Pre-construction phases have work environments closely parallel to that described. Off-site
support groups may have similar facilities, but
direct field management and work groups do
not once in the construction phases. Space is
temporary, as are most transient quarters, with
varying degrees of utility, privacy, convenience,
and efficiency. Function and utility are
paramount. The factors considered primary in
nonconstruction organizational environments
are considered frills in most construction environments. The physical locations of various
work spaces may be either spread out over the
project or off-site at several locations.
Conclusions. The culture of construction
projects has unique qualities that form the
backdrop, determine the needs and requirements for people to perform, and deliver high
performance projects. Several major cultural

factors that significantly influence the form and
substance of the human organization on projects have been identified; these can be summarized as factors responding to high degrees of
risks, often conflicting priorities, goals and
rewards, and always uncertainty. The uncertainty factor is a central issue that separates
construction requirements from other organizations. A construction project also includes the
complex issues associated with several
autonomous organizations, each having its
own structure and procedures. Human factors
must be designed to operate effectively within
these variables. Adaptability, resilience, flexibility, guidelines rather than manuals, matrix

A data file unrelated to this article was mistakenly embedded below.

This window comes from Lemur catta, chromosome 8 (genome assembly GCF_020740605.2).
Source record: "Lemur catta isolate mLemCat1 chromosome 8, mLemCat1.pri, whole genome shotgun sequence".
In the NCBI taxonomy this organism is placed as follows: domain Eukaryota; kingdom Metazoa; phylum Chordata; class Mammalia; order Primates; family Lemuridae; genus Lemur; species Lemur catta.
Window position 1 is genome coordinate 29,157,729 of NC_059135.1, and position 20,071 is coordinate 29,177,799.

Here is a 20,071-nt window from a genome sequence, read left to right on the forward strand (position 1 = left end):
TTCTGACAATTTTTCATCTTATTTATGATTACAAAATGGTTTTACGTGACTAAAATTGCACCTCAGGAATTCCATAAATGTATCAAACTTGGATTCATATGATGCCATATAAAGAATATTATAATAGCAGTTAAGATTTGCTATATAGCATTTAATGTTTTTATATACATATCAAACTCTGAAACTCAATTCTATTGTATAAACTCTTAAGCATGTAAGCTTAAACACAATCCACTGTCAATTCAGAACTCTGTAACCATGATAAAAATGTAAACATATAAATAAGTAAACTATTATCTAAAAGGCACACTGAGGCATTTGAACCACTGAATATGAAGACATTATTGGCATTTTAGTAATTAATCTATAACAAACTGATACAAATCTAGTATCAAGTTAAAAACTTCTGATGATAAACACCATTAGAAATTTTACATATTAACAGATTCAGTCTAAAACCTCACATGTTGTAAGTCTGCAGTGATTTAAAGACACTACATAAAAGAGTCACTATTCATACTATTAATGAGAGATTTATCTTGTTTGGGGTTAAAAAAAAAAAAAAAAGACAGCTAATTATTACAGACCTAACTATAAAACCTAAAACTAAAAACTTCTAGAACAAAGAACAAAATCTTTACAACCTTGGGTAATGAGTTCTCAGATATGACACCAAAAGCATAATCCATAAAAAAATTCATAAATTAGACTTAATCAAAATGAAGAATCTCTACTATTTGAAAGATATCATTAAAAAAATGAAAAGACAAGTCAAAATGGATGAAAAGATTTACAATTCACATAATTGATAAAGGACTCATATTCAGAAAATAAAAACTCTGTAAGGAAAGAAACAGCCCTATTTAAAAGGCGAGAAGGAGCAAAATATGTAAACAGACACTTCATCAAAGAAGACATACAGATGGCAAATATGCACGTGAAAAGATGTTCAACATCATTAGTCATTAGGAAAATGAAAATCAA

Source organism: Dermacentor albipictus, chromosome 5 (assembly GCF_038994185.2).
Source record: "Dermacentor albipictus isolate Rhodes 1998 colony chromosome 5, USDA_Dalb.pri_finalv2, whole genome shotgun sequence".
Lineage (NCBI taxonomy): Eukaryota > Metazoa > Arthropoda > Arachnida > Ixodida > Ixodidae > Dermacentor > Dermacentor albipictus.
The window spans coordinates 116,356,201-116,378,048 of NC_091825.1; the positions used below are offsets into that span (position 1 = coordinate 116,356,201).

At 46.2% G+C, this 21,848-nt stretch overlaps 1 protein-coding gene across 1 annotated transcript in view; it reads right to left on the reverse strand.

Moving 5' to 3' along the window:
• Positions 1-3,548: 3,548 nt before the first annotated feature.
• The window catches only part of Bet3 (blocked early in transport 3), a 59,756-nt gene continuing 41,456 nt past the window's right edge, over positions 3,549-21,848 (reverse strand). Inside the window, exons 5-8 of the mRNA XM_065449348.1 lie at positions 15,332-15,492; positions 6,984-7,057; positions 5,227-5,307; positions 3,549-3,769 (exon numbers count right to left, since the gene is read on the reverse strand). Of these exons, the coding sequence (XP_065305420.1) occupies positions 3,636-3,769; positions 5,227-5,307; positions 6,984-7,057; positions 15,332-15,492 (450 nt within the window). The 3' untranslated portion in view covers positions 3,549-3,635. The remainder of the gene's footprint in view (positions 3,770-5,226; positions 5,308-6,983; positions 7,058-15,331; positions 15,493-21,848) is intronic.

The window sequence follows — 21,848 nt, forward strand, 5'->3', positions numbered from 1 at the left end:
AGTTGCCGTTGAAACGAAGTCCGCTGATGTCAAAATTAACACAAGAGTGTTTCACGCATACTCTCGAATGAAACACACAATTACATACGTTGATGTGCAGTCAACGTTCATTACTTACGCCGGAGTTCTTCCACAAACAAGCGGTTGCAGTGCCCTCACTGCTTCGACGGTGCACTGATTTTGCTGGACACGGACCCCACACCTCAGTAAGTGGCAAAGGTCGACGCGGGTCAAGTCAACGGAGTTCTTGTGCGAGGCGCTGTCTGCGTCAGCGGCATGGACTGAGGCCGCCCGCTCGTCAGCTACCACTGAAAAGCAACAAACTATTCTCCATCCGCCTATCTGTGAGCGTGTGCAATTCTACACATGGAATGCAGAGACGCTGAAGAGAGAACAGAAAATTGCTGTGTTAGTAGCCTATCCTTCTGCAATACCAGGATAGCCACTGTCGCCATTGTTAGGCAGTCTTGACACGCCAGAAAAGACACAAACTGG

structures, teams, openness, and leadership are
requirements of success.
No longer can key managers be chosen for
their technical and administrative skills. The reexamination of project requirements for key
people is timely and necessary for decisionmakers who set the stage for project implementation.
Code of Team Conduct
A team is most simply defined as two or
more people who make up their minds that
they can do something together better than
they can alone. Construction projects need
teams of people who can do the job better
together. Teams require that specific rules be
applied in order to work. A specific and
unwritten Code of Team Conduct (CTC) is
applicable. Refer to Table 4, entitled Code of
Team Conduct.
Goals. Goals for a particular team explicitly
direct the project requirements of a specific
group. The safety team should know that it is
supposed to keep health and accident incidents
to a quantified level. The scheduling team
knows it has so many days to develop the
CPM. The accounting team has certain dead-

lines and lag times. The personnel team knows

its Affirmative Action Goals and what deviations are tolerable; these are easy ones. The
submittal review turnover rates and process
become more complicated. These teams need to
know the required time frames and acceptable
forms when submitting a request for action.
Changes are more complicated, certainly, with
the numbers of people and reviews necessary
before they are approved. The change procedures should dictate priorities.
Task. In addition to knowing what the goals
are, the team must know how it is expected to
operate. The design or construction team
should know from the beginning the extent of
its powers to act. Some teams are problemsolving only, others are routine review only,
and others exist to make decisions.
Rules. Every project requires a set of rules to
be obeyed; without rules, disorder and frustration result. Teams who know the rules are
offered as much freedom as limitations.
Generally, when the rules are unclear or are
absent, teams limit themselves far beyond what
was intended.